"Courtesy payments," "gratuities" and "local bribes" totaling $237,386 were passed out on locations in Morocco to expedite filming. A $40,688 payment to stop a river improvement project and $23,250 for "Political/Mayoral support" . . .
Since that story appeared, lawyers and pundits have wondered when the FCPA hammer would fall on Hollywood's overseas "community relations" practices. Could the Greens' case be the first of many?

* * *
New Addresses: The wrageblog has a fascinating post (here) about prison assignments in white-collar criminal cases. Here's what it says about two convicted FCPA defendants who started serving their time this year:
Douglas Murphy of American Rice, sentenced to 63 months after his FCPA conviction, is serving his sentence at the Federal Correctional Institution in El Reno, a medium security facility. However, David Kay, who was tried with Murphy, is serving his 37 month sentence at Texarkana, a low security facility.


China's Execs In The Crosshairs

Offering or paying bribes to Chinese officials and local employees puts the hosts at enormous risk. A case in point may be Control Components Inc. (CCI). When it pleaded guilty in late July to violating the Foreign Corrupt Practices Act and the Travel Act, it admitted bribing employees from at least six Chinese state-owned companies: Jiangsu Nuclear Power Corp., Guohua Electric Power, China Petroleum Materials and Equipment Corp., PetroChina, Dongfang Electric Corporation, and the China National Offshore Oil Corporation (CNOOC). On Saturday, CNOOC issued an unusual statement saying none of its people took bribes from CCI. Xinhua's report is here.

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One of China's most visible executives was sentenced to death last month for corruption but will probably end up serving a life sentence instead. Chen Tonghai, 61, the former chairman of Sinopec Corp, was convicted of taking $29 million in bribes between 1999 and June 2007. The court said he was also involved in illegal land transfers involving the company's property. Chen's death sentence was suspended for two years after he confessed and helped with the government's investigation.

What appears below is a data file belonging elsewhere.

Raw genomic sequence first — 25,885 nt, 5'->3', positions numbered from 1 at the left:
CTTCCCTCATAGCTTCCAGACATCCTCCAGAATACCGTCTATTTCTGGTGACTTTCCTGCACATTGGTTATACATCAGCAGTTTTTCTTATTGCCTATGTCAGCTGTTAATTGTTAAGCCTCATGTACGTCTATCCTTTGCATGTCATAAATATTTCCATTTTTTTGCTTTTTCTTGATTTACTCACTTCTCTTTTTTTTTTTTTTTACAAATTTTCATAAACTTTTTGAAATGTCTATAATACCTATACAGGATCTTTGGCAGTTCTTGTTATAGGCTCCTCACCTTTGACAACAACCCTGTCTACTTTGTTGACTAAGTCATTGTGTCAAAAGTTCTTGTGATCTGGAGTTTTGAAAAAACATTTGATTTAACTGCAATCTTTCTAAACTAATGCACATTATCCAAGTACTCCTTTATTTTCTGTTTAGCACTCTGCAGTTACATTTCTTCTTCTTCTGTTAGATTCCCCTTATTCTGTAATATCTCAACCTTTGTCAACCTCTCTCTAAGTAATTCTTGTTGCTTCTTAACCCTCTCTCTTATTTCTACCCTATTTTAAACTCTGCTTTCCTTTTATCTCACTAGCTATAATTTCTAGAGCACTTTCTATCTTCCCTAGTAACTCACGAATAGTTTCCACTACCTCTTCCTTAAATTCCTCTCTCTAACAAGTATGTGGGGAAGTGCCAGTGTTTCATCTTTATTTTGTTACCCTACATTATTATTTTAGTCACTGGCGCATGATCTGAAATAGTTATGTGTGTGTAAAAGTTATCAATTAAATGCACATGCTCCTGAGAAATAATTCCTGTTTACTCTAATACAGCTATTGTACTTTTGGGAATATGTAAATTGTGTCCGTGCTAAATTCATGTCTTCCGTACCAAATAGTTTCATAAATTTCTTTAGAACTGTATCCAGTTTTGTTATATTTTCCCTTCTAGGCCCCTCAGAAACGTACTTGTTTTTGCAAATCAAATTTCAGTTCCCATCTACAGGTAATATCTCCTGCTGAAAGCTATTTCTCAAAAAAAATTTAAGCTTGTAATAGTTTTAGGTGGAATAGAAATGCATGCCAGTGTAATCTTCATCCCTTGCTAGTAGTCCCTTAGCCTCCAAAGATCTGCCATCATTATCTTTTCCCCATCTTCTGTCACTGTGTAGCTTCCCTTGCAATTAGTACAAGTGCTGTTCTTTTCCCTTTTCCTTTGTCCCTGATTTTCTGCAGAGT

Sinopec -- China Petroleum & Chemical Corporation -- is the biggest oil refiner in Asia and has a market cap of around $80 billion. The Chinese government owns just over 75%.

Chen joined the company in 1999 and became chairman 2003. According to the China Daily, he previously served as mayor of Ningbo in Zhejiang province and as deputy commissioner of the State Planning Commission. The paper said his father was "Chen Weida, a high-profile revolutionist and senior official."

None of the bribe-payers have been named in the case and the Chinese government hasn't said if any foreign firms may be implicated.

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A couple of weeks ago the China Daily also reported the execution of the former head of Beijing airport's management company. An intermediate court found 60-year-old Li Peiying guilty in February of accepting almost $4 million in bribes and embezzling about $12 million in public money since 1995. He headed Capital Airports Holding Co., the operator of more than 30 airports in nine provinces with 38,000 employees.

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Last Friday, China's media reported the detention of the head of the China National Nuclear Corporation, the state agency leading the country's nuclear power industry. Kang Rixin is being investigated in a $260 million corruption case for allegedly using public funds to buy stocks, accepting bribes and interfering with the bidding process for nuclear power projects. Kang, 56, is also a member of the Chinese Communist Party Central Committee and sits on the party disciplinary committee that is investigating him.

* * *
The AP said, "China puts to death more people every year than all other countries combined, with 5,000 executions expected to take place this year, according to the San Francisco-based Dui Hua Foundation, a human rights monitoring group. The Chinese government itself does not provide an annual count."


Juiced Up Enforcement

For those who missed any of the FCPA enforcement news during the recent hyper-active stretch, here's what happened:

July 28 -- Label-maker Avery Dennison Corporation resolved civil and administrative charges brought by the Securities and Exchange Commission. The SEC filed settled enforcement actions in the United States District Court for the Central District of California charging Avery with violating the FCPA's books and records and internal controls provisions. In the administrative action, the SEC ordered Avery to disgorge $273,213 plus $45,257 in prejudgment interest. In the federal civil action, Avery will pay a civil penalty of $200,000.